What does North Korea’s nuclear and ballistic arsenal mean for Trump-Kim summit?

Would we be approaching Trump-Kim summit without the fact that North Korea sees its nuclear and balistic programme as successful, do you assess nuclear and balistic programme of NK as successful, and why? Read few comments.

Edward Howell, ESRC Scholar in International Relations, University of Oxford

The North Korean nuclear programme may have been successful on its own terms, as a tool for bolstering domestic legitimacy, and ultimately, keeping the security of the Kim regime. Pyongyang’ s relentless pursuit of nuclear weapons has acted as a viable deterrent for over 65 years. Aside from the North’s provocations and tests, the Peninsula has been relatively stable: there has been no Korean War 2.0. Of course, we can never be sure as to the actual capability of North Korea’s missiles: remember that the ICBM it launched last year collapsed into the Sea of Japan. Yet perhaps we should look at ‘success’ not simply in terms of its ability to target the USA (long-range missiles), or US-allies in East Asia (short-range missiles). The North’s nuclear programs have been a successful bargaining tool – by expressing its will to ‘denuclearize’, which the North emphasized again at the inter-Korean summit on April 27, it can use this as a way of gaining leverage over the USA. And let’s be serious – the North is not going to abandon something it has spent over forty years procuring, any time soon.

Ronald HuiskenSenior Fellow, Strategic & Defence Studies Centre, Australian National University

The simple answer is no. The DPRK has a small but skillful and resourceful force of nuclear/ballistic missile scientists and technicians, and they have been working hard for a long time. What happened over the past few years could all be attributed to a long-term investment paying off. If this story can ever be told some countries will be deeply embarrassed. But my sense is that the DPRK accessed some critical new knowledge and assistance in both warhead configuration and propulsion, fuels, fuselage materials for ballistic missiles that enabled the quite spectacular successes we saw since around 2015. This allowed Kim to think of a significantly higher price for winding his program back than his father achieved in the Six-Party deal of 2005. Again, the source of this new knowledge and assistance will be the mother of all stories if it comes out. But it remains the case that I think Kim has decided to see if what he can get for his nuclear/ballistic missile program feels better than indefinite sanctions and absolute dependence on China.

Tong Zhao, Fellow, Carnegie-Tsinghua Center for Global Policy

I think North Korea’s nuclear and ballistic missile programs are successful. North Korea has conducted 6 nuclear tests. During this process, it has shifted from testing a fission bomb to testing a much more complex hydrogen bomb, which means it felt comfortable with its capability to miniaturize the fission bomb. North Korea has also conducted three generally successful ICBM tests. There is little doubt that North Korea can deliver a heavy payload to the US homeland. That said, there is some debate about whether NK has developed a fully reliable reentry vehicle for the ICBM. However, that does not matter that much. As long as the US cannot completely rule out the possibility that the reentry vehicle might work if actually used, then the North Korean deterrent exists. In this sense, NK has already acquired a rudimentary nuclear deterrent capability.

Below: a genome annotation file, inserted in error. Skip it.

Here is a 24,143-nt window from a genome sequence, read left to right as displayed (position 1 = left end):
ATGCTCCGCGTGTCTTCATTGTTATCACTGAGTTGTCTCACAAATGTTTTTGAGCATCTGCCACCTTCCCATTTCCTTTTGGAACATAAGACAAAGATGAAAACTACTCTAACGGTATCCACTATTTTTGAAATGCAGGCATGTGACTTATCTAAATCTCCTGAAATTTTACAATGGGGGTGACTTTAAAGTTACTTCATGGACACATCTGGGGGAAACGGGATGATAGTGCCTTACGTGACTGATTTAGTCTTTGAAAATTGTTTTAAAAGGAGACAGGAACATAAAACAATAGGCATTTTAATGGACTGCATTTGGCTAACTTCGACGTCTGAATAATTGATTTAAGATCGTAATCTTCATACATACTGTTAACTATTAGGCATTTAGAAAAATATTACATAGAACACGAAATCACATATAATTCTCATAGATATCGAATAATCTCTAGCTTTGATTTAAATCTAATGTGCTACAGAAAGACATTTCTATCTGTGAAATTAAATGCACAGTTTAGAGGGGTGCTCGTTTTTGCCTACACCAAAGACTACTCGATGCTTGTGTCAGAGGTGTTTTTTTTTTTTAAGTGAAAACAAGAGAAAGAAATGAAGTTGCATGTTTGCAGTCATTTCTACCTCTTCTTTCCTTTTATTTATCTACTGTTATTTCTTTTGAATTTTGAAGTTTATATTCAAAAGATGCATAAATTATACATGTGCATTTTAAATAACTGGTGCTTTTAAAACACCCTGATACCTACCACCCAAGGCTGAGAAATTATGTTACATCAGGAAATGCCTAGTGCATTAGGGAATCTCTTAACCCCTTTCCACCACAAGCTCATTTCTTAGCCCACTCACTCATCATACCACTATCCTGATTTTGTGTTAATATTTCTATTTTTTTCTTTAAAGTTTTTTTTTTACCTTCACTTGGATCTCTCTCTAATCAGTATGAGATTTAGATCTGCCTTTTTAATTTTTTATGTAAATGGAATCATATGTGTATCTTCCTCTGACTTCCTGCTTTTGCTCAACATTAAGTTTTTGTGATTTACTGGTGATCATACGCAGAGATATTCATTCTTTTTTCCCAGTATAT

Benjamin Young, PhD Candidate in Asian History, George Washington University

North Korea is a de facto nuclear state. That’s basically a fact agreed upon by many North Korea analysts and experts. They’ve successfully demonstrated their nuclear capabilities via numerous tests. The only mystery is if their ICBM could reach the U.S mainland, my assumption is that it could.

Malcolm Cook, Senior Fellow, Institute of Southeast Asian Studies

Yes, I think the North Korean missile and nuclear programs have been successful in creating a deterrent effect and for getting the US President to the table. Without the credible but untested North Korean ICBM threat to the US homeland, I am not sure that the 12 June would have been agreed to by the US side.

Benjamin HabibLecturer in Politics & International Relations,, La Trobe University

In answer to your question, North Korea has (or is close enough to) a deployable nuclear weapons capability.  Kim appears enthusiastic to talk now with the Americans because in nuclear weapons his government has the strategic leverage it needs to negotiate from a position of relative strength.  North Korea wants to negotiate a peace agreement with the United States, but under Pyongyang’s terms.

Ankit Panda, Senior Editor, The Diplomat

Defining success for a program like this is not straightforward, but I would say that Kim has accomplished what he set out to do with his programs, which is give himself a credible deterrent and a much stronger basis on which to enter talks with the United States.

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